So much so that Abe Sauer of the Awl called them out in a point-by-point comparison and got Rolling Stone executive editor Eric Bates to admit he had deleted several "according to City Pages" references. Bates promised to add link backs into the electronic version of the story, which he did.
But the original piece's author, who is now a journalism professor at the University of Minnesota, says that's not enough and he wants an apology from the magazine.
"I would never want to get anybody fired," Anderson says. "But I do want credit where credit is due."
We interviewed Anderson about the controversy yesterday evening:
Q. Have you seen Rolling Stone's response to the Awl pointing out the pieces of your story that appear without attribution in Taibbi's piece?
My understanding is that they put up the link to The Chosen One, the story that I wrote in 2006. The website, the Awl.com, has obviously parsed a bigger story than what's on the website now, which makes me wonder if they took part of it down.
Q.What did you think about all of this?
I've been an uninterrupted subscriber to Rolling Stone since 1983. I read Taibbi all the time. I don't know him--when I lived in New York, I read the New York Press, and always greatly admired his writing. And I think that perhaps what has happened to Taibbi is that he's being encouraged to be the new gonzo that Wenner romanticizes and those days are over. I don't think either one of the them realizes it. The differences between Taibbi and Dr. Thompson is that Thompson went to get a story--he went places--he didn't write it from fucking Jann Wenner's fucking couch. You couldn't find Thompson for months, because he was working on a story. Clearly, this Bachmann piece shows the difference quite clearly, between Taibbi and Hunter S. Thompson--which is vast. The longer Taibbi chases it with rhetoric and no reporting, he's going to lose.
I don't think it is a controversy. It's a controversy in the effect that I want to choose my words carefully here. I learned about it via Facebook, like most citizens learn about their news these days. And at first I kind of shrugged it off, because the more popular Bachmann gets, the more my stories are linked to. Then I thought, well, it's just another day in that regard. You know, for instance, like I told you before, Mother Jones at least had the courtesy and the courage to cite City Pages for stories that I did.
I do have mixed feelings about the idea that it's cited to City Pages and not to me, because I was the only one doing these stories--I was doing them of my own volition. At that time I was doing these stories, I was both the news editor and a reporter, and there was nobody but me to say no. I knew that this was a political movement rising right here--and I just followed it, like any good reporter would. I'm not congratulating myself, but I knew that she was a rising star. I knew when I first saw her at a state senate committee hearing, when she brought up the idea of a gay marriage ban--I want to say it was 2004. I checked my records, and it seems like that's the case. I knew that she was going to be the next step in the W revolution. And in fact I think she was very relevant in getting him re-elected.
If you go back and look at my stories, I quoted her verbatim, I got her on the phone--I did not shy away from her--and it's exactly the person that we're seeing now. I knew then that there were two rising stars in Minnesota--Michele Bachmann and Amy Klobuchar. And not Tim Pawlenty.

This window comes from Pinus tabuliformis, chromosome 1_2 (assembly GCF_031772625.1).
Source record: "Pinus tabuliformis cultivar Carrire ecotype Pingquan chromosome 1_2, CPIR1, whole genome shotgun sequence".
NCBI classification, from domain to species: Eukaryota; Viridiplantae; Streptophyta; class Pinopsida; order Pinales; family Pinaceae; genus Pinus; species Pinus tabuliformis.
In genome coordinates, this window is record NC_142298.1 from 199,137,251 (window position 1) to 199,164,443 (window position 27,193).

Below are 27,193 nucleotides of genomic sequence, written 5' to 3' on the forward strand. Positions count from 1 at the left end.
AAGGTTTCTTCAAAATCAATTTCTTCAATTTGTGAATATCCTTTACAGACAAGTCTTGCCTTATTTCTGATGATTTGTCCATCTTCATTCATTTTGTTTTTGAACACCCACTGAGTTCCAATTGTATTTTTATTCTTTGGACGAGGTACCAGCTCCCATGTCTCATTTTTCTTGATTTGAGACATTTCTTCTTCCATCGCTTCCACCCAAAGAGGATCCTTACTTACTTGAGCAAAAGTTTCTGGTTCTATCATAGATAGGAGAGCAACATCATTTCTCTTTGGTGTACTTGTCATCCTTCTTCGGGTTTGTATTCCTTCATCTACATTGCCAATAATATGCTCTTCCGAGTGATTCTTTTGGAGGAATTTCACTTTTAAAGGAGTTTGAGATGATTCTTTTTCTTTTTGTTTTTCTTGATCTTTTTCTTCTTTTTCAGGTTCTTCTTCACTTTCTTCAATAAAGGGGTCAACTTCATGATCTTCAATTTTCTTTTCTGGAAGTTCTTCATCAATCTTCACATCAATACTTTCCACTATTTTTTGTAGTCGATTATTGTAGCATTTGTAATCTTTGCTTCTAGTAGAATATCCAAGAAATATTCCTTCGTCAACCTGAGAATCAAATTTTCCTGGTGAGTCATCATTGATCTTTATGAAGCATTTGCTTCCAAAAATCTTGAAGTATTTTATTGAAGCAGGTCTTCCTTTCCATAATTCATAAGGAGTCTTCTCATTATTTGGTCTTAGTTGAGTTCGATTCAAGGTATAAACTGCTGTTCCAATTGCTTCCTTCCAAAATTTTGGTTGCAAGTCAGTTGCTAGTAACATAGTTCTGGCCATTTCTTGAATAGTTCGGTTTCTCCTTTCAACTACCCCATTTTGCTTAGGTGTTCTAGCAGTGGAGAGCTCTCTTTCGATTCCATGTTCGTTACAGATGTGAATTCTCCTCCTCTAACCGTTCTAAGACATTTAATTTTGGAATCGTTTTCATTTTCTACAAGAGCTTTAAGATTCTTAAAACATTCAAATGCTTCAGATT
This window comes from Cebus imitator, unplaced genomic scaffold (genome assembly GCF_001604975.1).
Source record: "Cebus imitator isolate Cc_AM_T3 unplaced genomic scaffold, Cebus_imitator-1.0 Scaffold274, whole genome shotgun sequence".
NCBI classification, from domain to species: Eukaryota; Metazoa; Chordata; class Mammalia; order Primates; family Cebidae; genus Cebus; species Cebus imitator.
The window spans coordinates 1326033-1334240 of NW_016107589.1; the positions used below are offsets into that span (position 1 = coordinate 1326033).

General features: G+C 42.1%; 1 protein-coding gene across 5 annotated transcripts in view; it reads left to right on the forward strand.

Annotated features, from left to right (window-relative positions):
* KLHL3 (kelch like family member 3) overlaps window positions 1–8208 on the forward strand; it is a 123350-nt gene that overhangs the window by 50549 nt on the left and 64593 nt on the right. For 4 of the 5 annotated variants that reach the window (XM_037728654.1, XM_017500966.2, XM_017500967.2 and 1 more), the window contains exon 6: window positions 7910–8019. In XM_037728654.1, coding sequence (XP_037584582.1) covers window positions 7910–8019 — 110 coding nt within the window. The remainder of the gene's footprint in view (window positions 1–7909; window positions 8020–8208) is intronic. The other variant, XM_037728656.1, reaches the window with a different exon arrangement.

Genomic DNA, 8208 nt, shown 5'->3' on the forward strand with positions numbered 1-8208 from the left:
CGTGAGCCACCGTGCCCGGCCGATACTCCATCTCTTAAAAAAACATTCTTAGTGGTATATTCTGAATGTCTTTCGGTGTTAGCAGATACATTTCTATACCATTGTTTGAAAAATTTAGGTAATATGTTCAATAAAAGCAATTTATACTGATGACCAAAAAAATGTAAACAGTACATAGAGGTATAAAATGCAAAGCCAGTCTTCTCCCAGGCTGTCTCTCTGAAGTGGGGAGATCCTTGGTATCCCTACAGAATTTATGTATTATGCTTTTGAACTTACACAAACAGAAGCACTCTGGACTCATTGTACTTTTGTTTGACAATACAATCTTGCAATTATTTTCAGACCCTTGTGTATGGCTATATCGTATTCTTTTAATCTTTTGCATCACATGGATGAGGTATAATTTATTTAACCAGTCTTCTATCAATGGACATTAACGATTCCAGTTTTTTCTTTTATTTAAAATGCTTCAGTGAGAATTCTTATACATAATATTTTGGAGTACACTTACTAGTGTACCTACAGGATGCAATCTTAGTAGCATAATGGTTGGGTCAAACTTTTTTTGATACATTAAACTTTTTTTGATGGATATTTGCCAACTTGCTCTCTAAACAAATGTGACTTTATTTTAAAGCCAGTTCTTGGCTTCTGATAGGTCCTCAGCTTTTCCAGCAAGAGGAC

Q. Would you call what Taibbi did plagiarism?
I do want to say this for the record: I would not consider what the Rolling Stone article contained in it to be plagiarism. That is for other people to decide. I'm glad that web sites have parsed it down to show that. What I will say, as a graduate of the Columbia J-School, and an adjunct at the University of Minnesota J-School, I do know that if a student handed in a story with that particular lack of sourcing, not only would I give it an 'F,' I would probably put that student on academic fraud.
I'm not saying anything in particular about Taibbi's piece. What I'm saying is there is an ethical decision to make there. I'm surprised that a publication that I respect so much would actually play so fast and loose with something as simple as citations. I do know that during my course as a reporter for City Pages and other publications, I've quoted from Rolling Stone and attributed it to something of the effect of, according to Rolling Stone magazine article. If it was space considerations for Eric Bates, I would tell him that it's very easy to cut five words somewhere else in the story, and put the five words in that actually cite the source. That strikes me as a basic tenet of good journalism. Having said that, I don't know that Taibbi is a good journalist. He's a great polemicist. He is wonderfully gifted writer. But the idea that he wrote an entire story on Michele Bachmann that lifted from my story without setting foot in the face of Minnesota, and went on Don Imus, and actually showed himself to be the ill-informed flame-thrower that he is. Well, he followed her for a month. I'll tell you something, Matt Taibbi. I followed her for fucking ten years. If you're going to sycophant off of me, well, at least admit to it.
I have your kicker. The irony of this, is that over the last few years, I have pitched several stories to Eric Bates in particular, because I've wanted nothing more than to have my byline in Rolling Stone, since I was about 16 years old. I've pitched him several stories, one of which I know was about Michele Bachmann being a factor in the 2008 election. I pitched all of them with due diligence, and to Mr. Bates's credit, he responded via e-mail, the same way every time, which is, "We're not interested."